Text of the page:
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Date: Wed, 31 Oct 2018 13:53:11 -0700
From: Andy Lutomirski <>
To: Peter Zijlstra <>
Cc: Igor Stoppa <>,
 Matthew Wilcox <>, Tycho Andersen <>,
 Kees Cook <>, Mimi Zohar <>,
 Dave Chinner <>, James Morris <>,
 Michal Hocko <>,
 Kernel Hardening <>,
 linux-integrity <>,
 linux-security-module <>,
 Igor Stoppa <>,
 Dave Hansen <>,
 Jonathan Corbet <>, Laura Abbott <>,
 Randy Dunlap <>,
 Mike Rapoport <>,
 "open list:DOCUMENTATION" <>,
 LKML <>, Thomas Gleixner <>
Subject: Re: [PATCH 10/17] prmem: documentation

> On Oct 31, 2018, at 1:38 PM, Andy Lutomirski <> wrote:
>>> On Oct 31, 2018, at 3:11 AM, Peter Zijlstra <> wrote:
>>> On Wed, Oct 31, 2018 at 12:15:46AM +0200, Igor Stoppa wrote:
>>> On 30/10/2018 23:02, Andy Lutomirski wrote:
>>>> But I dislike allowing regular writes in the protected region. We
>>>> really only need four write primitives:
>>>> 1. Just write one value.  Call at any time (except NMI).
>>>> 2. Just copy some bytes. Same as (1) but any number of bytes.
>>>> 3,4: Same as 1 and 2 but must be called inside a special rare write
>>>> region. This is purely an optimization.
>>> Atomic? RCU?
>> RCU can be done, that's not really a problem. Atomics otoh are a
>> problem. Having pointers makes them just work.
>> Andy; I understand your reason for not wanting them, but I really don't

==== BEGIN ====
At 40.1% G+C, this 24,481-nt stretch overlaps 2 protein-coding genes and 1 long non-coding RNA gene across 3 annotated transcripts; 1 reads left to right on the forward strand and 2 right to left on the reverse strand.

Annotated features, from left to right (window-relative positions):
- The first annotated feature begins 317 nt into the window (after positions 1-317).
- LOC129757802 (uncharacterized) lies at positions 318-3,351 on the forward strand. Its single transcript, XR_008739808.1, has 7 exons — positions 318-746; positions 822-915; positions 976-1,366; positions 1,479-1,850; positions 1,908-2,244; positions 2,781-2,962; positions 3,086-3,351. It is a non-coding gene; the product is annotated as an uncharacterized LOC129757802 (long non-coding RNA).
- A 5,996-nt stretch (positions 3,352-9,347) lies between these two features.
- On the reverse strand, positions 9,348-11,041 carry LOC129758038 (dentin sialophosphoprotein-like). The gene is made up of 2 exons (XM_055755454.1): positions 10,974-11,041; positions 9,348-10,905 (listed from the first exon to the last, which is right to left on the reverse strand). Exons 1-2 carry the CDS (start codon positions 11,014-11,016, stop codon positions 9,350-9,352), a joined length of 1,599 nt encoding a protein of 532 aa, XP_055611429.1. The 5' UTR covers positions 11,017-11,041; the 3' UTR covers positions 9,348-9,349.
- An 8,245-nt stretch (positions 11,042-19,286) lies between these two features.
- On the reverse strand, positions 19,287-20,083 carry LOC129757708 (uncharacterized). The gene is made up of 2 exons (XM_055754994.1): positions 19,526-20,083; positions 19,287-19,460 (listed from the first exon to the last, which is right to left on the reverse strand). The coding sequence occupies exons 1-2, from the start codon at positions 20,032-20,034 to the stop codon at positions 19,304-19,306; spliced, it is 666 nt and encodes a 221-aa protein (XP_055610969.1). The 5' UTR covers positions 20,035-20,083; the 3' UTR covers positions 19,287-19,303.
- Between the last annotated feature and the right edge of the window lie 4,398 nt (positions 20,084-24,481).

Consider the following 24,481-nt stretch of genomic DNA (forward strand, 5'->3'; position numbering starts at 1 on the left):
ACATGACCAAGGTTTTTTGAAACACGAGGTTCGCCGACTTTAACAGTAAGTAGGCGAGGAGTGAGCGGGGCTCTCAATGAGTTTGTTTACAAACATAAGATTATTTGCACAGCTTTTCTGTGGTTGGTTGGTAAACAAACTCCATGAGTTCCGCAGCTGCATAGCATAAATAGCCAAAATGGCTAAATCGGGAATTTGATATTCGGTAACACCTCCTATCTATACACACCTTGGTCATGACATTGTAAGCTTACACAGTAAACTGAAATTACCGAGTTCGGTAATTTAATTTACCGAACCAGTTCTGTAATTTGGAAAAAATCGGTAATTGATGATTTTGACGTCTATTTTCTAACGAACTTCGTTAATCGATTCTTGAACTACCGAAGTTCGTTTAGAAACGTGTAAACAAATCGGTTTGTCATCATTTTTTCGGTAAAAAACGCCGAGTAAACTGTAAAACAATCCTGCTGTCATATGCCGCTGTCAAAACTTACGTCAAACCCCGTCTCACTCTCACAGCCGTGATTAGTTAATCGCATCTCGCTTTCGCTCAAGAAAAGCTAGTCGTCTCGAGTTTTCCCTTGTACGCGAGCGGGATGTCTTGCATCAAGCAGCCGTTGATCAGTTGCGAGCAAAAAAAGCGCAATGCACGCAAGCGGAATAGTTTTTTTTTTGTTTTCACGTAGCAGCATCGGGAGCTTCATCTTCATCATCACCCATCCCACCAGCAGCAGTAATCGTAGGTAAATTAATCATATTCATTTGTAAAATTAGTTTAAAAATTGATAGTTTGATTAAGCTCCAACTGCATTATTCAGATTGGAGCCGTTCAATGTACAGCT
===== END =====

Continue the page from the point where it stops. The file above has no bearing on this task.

>> want to duplicate everything. Is there something we can do with static
>> analysis to make you more comfortable with the pointer thing?
> I’m sure we could do something with static analysis, but I think seeing a real use case where all this fanciness makes sense would be good.
> And I don’t know if s390 *can* have an efficient implementation that uses pointers. OTOH they have all kinds of magic stuff, so who knows?

Also, if we’re using a hypervisor, then there are a couple ways it could be done:

1. VMFUNC.  Pointers work fine.  This is stronger than any amount of CR3 trickery because it can’t be defeated by page table attacks.

2. A hypercall to do the write. No pointers.

Basically, I think that if we can get away without writable pointers, we get more flexibility and less need for fancy static analysis. If we do need pointers, then so be it.

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